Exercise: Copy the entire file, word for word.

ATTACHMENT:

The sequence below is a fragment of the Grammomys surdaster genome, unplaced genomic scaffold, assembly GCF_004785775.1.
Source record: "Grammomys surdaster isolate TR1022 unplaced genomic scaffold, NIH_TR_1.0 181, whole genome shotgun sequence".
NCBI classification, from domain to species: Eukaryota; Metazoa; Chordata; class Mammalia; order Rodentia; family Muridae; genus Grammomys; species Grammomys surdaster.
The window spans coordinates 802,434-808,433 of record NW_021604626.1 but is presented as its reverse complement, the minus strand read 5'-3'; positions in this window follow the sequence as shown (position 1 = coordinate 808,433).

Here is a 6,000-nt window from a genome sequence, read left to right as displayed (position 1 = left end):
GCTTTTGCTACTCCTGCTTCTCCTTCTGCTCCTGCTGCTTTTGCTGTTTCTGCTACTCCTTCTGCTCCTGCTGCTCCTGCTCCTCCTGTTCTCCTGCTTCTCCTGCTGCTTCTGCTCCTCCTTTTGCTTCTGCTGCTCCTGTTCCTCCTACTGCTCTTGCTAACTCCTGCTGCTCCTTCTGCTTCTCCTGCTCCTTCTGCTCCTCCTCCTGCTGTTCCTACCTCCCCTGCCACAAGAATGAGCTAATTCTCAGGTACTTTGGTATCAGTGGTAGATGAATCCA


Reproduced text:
The sequence below is a fragment of the Grammomys surdaster genome, unplaced genomic scaffold, assembly GCF_004785775.1.
Source record: "Grammomys surdaster isolate TR1022 unplaced genomic scaffold, NIH_TR_1.0 181, whole genome shotgun sequence".
NCBI classification, from domain to species: Eukaryota; Metazoa; Chordata; class Mammalia; order Rodentia; family Muridae; genus Grammomys; species Grammomys surdaster.
The window spans coordinates 802,434-808,433 of record NW_021604626.1 but is presented as its reverse complement, the minus strand read 5'-3'; positions in this window follow the sequence as shown (position 1 = coordinate 808,433).

Here is a 6,000-nt window from a genome sequence, read left to right as displayed (position 1 = left end):
GCTTTTGCTACTCCTGCTTCTCCTTCTGCTCCTGCTGCTTTTGCTGTTTCTGCTACTCCTTCTGCTCCTGCTGCTCCTGCTCCTCCTGTTCTCCTGCTTCTCCTGCTGCTTCTGCTCCTCCTTTTGCTTCTGCTGCTCCTGTTCCTCCTACTGCTCTTGCTAACTCCTGCTGCTCCTTCTGCTTCTCCTGCTCCTTCTGCTCCTCCTCCTGCTGTTCCTACCTCCCCTGCCACAAGAATGAGCTAATTCTCAGGTACTTTGGTATCAGTGGTAGATGAATCCA